Bohemian Recipe.
The Poulenc Sound

Les Six

Les Six

Poulenc’s musical style, thematic materials and even tonal structures build from established musical practices, which are transformed into something unique. The American composer and essayist Ned Rorem concocted an amusing little recipe to explain the Poulenc sound. “Take Chopin’s dominant sevenths, Ravel’s major sevenths, Fauré’s plain triads, Debussy’s minor ninths, Mussorgsky’s augmented fourths. Filter these through Satie by way of the added sixth chords of vaudeville, and blend in a Bohemian way.” His mother, who preferred Mozart and Chopin, and “adorable bad music,” stemming from Parisian popular culture, introduced that Bohemian way to the young Francis. And face it; one could not get any more irreverent than following in the footsteps of Eric Satie.

Eric Satie: Parade

Among “Les Six” — a loose grouping of six composers who took their musical bearings from the music hall, the cabaret and the circus — nobody sensed the age of Toulouse-Lautrec more innately than Poulenc. “I’ve often been reproached about my street music side,” Poulenc once wrote. “Its genuineness has been suspected, and yet there’s nothing more genuine in me. From childhood onward I’ve associated café tunes with the Couperin Suites in a common love without distinguishing between them.”

Francis Poulenc: Cocardes, “Miel de Narbonne”

Compositions like Cocardes (1919) and the 1917 Rapsodie Nègre caught the attention of Igor Stravinsky, who had the work published at his own expense. In turn, Poulenc was introduced to the works of Stravinsky by his uncle Marcel Royer. The wealthy bachelor uncle nicknamed “Uncle Papoum,” was a frenetic theater and opera fan who took his young charge to live performance of Petrouchka and the Rite of Spring. After learning that the Rite had enthralled his son, his father suggested, “Poor boy, you do have odd taste in music!”

Igor Stravinsky: Symphony of Psalms, “Exaudi orationem meam, Domine”

Portrait of Poulenc, Aquarelle, 1920.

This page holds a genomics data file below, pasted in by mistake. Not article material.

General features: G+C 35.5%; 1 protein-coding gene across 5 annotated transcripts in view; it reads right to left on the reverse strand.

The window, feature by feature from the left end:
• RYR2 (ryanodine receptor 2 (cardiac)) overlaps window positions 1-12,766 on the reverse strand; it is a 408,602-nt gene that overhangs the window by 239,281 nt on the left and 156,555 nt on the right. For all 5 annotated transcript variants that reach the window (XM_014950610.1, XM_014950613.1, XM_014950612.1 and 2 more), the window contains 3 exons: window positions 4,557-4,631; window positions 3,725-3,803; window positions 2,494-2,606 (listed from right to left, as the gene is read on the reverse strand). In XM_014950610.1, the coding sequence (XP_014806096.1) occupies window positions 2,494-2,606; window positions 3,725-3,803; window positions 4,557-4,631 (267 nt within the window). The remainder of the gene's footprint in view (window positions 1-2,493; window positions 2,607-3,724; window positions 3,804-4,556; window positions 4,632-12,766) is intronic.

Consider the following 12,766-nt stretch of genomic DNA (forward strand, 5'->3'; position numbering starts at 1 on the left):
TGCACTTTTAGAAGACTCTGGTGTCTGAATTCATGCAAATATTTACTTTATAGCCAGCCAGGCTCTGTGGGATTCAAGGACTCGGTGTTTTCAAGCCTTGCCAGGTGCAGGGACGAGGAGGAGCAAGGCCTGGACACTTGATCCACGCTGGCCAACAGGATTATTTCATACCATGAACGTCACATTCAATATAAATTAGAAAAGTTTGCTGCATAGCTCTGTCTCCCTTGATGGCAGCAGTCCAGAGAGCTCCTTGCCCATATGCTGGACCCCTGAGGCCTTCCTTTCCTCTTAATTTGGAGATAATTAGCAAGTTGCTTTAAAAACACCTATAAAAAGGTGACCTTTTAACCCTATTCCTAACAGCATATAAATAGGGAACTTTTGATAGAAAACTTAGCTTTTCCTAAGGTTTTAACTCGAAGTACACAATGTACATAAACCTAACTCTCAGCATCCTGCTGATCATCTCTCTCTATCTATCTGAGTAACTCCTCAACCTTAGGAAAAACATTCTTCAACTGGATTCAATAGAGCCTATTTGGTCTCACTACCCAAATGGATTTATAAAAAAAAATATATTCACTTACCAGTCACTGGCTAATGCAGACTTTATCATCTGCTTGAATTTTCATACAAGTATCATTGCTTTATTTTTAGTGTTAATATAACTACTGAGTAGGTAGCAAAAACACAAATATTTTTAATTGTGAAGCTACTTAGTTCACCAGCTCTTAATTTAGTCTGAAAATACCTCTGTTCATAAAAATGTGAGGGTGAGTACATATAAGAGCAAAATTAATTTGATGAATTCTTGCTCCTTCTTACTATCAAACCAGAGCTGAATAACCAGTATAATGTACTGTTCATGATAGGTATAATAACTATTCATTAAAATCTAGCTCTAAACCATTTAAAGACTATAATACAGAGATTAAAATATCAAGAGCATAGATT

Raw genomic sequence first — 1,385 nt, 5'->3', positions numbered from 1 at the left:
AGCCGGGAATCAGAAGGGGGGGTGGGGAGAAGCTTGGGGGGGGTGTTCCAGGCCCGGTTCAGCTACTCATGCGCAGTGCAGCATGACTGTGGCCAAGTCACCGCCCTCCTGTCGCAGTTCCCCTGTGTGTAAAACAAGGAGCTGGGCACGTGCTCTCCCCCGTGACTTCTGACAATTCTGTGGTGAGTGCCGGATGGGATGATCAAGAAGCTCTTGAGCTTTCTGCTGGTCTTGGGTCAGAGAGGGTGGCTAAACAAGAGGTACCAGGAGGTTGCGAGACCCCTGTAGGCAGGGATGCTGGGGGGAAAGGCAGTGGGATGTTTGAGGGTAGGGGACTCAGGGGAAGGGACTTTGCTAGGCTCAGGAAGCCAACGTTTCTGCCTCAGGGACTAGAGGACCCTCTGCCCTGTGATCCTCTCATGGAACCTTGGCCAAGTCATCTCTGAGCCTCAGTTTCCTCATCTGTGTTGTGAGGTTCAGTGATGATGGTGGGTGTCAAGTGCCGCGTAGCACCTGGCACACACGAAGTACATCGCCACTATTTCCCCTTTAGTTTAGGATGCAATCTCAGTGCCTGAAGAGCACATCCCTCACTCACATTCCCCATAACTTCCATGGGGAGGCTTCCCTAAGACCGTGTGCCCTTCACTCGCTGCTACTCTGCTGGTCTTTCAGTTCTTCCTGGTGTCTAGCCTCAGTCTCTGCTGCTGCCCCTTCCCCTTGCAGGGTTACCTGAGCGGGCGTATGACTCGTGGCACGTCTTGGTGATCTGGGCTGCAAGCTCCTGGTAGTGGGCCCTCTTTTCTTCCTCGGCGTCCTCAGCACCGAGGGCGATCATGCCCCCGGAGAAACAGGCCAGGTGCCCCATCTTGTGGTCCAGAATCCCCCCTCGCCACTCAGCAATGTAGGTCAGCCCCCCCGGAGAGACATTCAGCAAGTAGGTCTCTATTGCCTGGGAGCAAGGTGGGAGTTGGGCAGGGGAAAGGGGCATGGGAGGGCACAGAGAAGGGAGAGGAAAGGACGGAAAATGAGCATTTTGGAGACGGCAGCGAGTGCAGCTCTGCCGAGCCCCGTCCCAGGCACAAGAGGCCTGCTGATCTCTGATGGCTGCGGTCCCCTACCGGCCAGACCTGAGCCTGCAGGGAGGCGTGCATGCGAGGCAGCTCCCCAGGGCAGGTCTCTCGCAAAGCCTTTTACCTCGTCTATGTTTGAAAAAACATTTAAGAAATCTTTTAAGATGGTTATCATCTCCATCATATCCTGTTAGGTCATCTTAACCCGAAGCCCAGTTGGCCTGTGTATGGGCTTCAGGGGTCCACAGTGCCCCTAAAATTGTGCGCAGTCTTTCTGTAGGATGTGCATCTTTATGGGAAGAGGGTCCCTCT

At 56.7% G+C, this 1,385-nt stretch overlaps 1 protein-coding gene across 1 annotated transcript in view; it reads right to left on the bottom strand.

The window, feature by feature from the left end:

Portrait of Francis Poulenc.
Aquarelle, 1920.

Above all, Stravinsky taught Poulenc about an assumed schizophrenic division into a cultural and a primitive self. This notion readily applies to Poulenc’s sexuality as well.
“Sexual experience is conceived as a source of musical creativity, a romantic notion where cultural will and primitive energies merge.” Poulenc’s Concerto for Two Pianos, alternating neo-classical formal procedures with the use Cabaret elements and eventually the inclusion of the Gamelan, is musically encoding this duality, and intentionally invoking the Symphony of Psalms as well.

Francis Poulenc: Concerto for 2 Pianos, “Allegro ma non troppo”

The Parisian critic Claude Rostand nonchalantly dubbed Poulenc “half delinquent, half monk — a lover of life, mischievous, ‘bon enfant,’ tender and impertinent, melancholy and serenely mystical.” If the Bohemian way came from his mother, Poulenc inherited the spiritual side from his father, who was a pious Catholic and mainly interested in the music of Beethoven. Poulenc’s deeply religious side is beautifully expressed in the austere beauty of his Stabat Mater, written in memory of his friend, the painter Christian Bérard.

Francis Poulenc: Stabat Mater

Poulenc’s music and personality mirror the often-conflicting nature of humanity. Simultaneously earthy and refined, a promiscuous homosexual who fathered a daughter late in his life, he was a modern urbane composer who was unafraid to indulge his urges for nostalgia and for mystic spirituality. As a critic once famously remarked, “Poulenc’s music may lie in the gutter, but it is always looking at the stars.”

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